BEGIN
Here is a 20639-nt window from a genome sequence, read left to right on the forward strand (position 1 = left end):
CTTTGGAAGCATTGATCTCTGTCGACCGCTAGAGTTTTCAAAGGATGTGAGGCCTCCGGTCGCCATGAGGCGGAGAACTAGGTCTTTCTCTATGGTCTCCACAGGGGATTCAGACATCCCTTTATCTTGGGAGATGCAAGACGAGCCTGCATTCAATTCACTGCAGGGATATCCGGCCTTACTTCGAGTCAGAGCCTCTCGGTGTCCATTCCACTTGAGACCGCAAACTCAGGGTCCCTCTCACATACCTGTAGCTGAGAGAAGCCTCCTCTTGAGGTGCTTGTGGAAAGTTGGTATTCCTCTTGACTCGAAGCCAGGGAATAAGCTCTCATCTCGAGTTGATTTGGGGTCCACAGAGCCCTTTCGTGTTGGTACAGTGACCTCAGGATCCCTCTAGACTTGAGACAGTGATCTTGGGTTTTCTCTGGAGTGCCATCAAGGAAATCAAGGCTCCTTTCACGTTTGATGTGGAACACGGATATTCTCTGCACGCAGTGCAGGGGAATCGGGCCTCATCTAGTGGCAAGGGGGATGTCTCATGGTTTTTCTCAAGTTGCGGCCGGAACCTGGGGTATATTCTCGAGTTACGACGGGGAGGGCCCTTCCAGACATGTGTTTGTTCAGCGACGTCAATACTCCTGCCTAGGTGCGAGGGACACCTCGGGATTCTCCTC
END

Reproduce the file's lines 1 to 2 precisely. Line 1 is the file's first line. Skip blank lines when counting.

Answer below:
Here is a 20639-nt window from a genome sequence, read left to right on the forward strand (position 1 = left end):
CTTTGGAAGCATTGATCTCTGTCGACCGCTAGAGTTTTCAAAGGATGTGAGGCCTCCGGTCGCCATGAGGCGGAGAACTAGGTCTTTCTCTATGGTCTCCACAGGGGATTCAGACATCCCTTTATCTTGGGAGATGCAAGACGAGCCTGCATTCAATTCACTGCAGGGATATCCGGCCTTACTTCGAGTCAGAGCCTCTCGGTGTCCATTCCACTTGAGACCGCAAACTCAGGGTCCCTCTCACATACCTGTAGCTGAGAGAAGCCTCCTCTTGAGGTGCTTGTGGAAAGTTGGTATTCCTCTTGACTCGAAGCCAGGGAATAAGCTCTCATCTCGAGTTGATTTGGGGTCCACAGAGCCCTTTCGTGTTGGTACAGTGACCTCAGGATCCCTCTAGACTTGAGACAGTGATCTTGGGTTTTCTCTGGAGTGCCATCAAGGAAATCAAGGCTCCTTTCACGTTTGATGTGGAACACGGATATTCTCTGCACGCAGTGCAGGGGAATCGGGCCTCATCTAGTGGCAAGGGGGATGTCTCATGGTTTTTCTCAAGTTGCGGCCGGAACCTGGGGTATATTCTCGAGTTACGACGGGGAGGGCCCTTCCAGACATGTGTTTGTTCAGCGACGTCAATACTCCTGCCTAGGTGCGAGGGACACCTCGGGATTCTCCTC